Offering love in Ukraine

By Cathy Johnston, UK

Deliberately flying towards a war zone would appear, on the face of it, to be a completely insane, grown-up choice to make. For some people, yes, but not, however, for the people connected to the ACT Foundation.

Driven by a supreme desire to serve others, these selfless people shine as a beacon of bright light into the darkest of human corners, setting examples for us all to follow. Totally unafraid and stridently stepping forward over the borders into the terrified and desolate arms of those Mothers and children who’ve fled from the bombs and rubble.

More than 7 million displaced Ukrainian people, to date, are living in makeshift homes as far away from the noise of shelling as possible throughout Ukraine. Mostly these people are women and children who’ve also had the added, unimaginable heartbreak of having to bid farewell to their menfolk (and sons of fighting age), never knowing for certain if they’ll ever meet again, leaving them to face destruction and possible death.

Impossible to empathise with this group of people; the only thing left to do is to bring a glimmer of light into their sorrowful lives in the way of genuine, heartfelt kindness and compassion. Helping to make their children smile again and, by default themselves.

The ACT team arrived in Ukraine with truckloads of food, clothing, medical equipment, toys etc. and a plethora of psychological tools to help these once normal, everyday citizens – just like you and me – cope just a little bit better: simple, relaxing, traditional yoga, walking meditations and conscious dancing that all go towards taking one’s mind away from its imminent worries and off into a calmer more peaceful place.

The displaced children are focal to the ACT team’s efforts as they attempt to reignite some sparks of fun in the shape of new toys, face painting, craft making and playground games. Witnessing the unnatural strain and mistrust etched into their young and once innocent faces is something awful to recall.

Six of the ACT4Ukraine group are aged between 11-22, with four adults in tow, one of them me! I was completely blown away by the unexpected joy I felt, witnessing, day in, day out, heart-melting small acts of spontaneous love and kindness from the younger team towards all of the displaced, no matter the age or disability. Their innate and unsullied ability to connect with other children despite the obvious language barriers was a miracle to behold. Once again, smiling became effortless for the displaced children as their trust was reassured in the most authentic ways.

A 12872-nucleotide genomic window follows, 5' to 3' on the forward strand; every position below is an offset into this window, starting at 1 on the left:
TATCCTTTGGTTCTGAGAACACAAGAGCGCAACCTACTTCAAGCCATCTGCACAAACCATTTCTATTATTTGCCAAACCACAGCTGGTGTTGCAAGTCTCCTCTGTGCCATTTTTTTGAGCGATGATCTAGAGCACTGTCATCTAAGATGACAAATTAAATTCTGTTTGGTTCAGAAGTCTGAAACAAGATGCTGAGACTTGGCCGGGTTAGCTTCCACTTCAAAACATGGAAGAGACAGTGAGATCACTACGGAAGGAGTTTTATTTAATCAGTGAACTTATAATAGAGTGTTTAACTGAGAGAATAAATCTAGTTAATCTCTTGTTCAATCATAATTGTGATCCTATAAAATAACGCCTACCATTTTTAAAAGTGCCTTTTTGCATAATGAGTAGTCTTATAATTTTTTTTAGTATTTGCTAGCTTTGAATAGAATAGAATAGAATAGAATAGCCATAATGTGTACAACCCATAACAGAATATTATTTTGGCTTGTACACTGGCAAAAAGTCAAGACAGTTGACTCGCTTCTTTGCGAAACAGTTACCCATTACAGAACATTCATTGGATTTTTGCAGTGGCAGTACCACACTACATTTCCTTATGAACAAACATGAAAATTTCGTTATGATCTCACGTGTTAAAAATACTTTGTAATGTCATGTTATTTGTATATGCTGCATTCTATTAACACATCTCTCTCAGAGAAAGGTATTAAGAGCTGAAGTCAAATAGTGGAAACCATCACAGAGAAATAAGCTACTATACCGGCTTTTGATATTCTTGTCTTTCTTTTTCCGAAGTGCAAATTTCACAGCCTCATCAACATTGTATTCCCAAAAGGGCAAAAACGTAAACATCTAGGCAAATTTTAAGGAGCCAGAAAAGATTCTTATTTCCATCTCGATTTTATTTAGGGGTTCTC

These young people were testament to the natural goodness and love inside us all. A love that’s sadly eventually plastered over as we navigate the rocky pathways of life. The difference their unabashed, compassionate embraces brought to the faces of the less fortunate we encountered as we travelled through Ukraine will be etched onto my memory box for all time.

Coming away from this experience, some find it strange that my feelings aren’t sorrowful (as one might imagine). But on the contrary, I feel a renewed sense of hope, having had the privilege to be part of this selfless team, with the younger gang leading the way, demonstrating a purity of heart that’s a welcome reminder to us all.

Back in the UK …

Having previously received a £250 donation towards the July ’22 truck of Ukrainian aid from our local golf club in Ormskirk, Julie and I were delighted to be asked to their women’s golf presentation event on 16th August. The General Manager, Lee, would present us with a huge cardboard cheque to help garner some publicity for our cause.

The afternoon was well attended, with a festival-like atmosphere; lots of families with younger children came along to support their lady golfers’, and of course, there was plenty of free food – and a free bar!

Julie and I were excited to be representing ACT4Ukraine (T-shirts duly donned and keenly aware of the implications, responsibilities and privilege attached to such a uniform), and saw this as an ideal opportunity to mingle, help spread awareness of the ACT foundation, and perhaps, find some spare moments to highlight the upcoming Acharya event we’d booked for early September at the same venue.

Following the formalities of the awards presentation, Lee informed the assembled crowd as to how the club had supported Act4Ukraine and that Julie and I would be visible in the crowd, wearing the Act T-Shirts should anyone wish to approach us.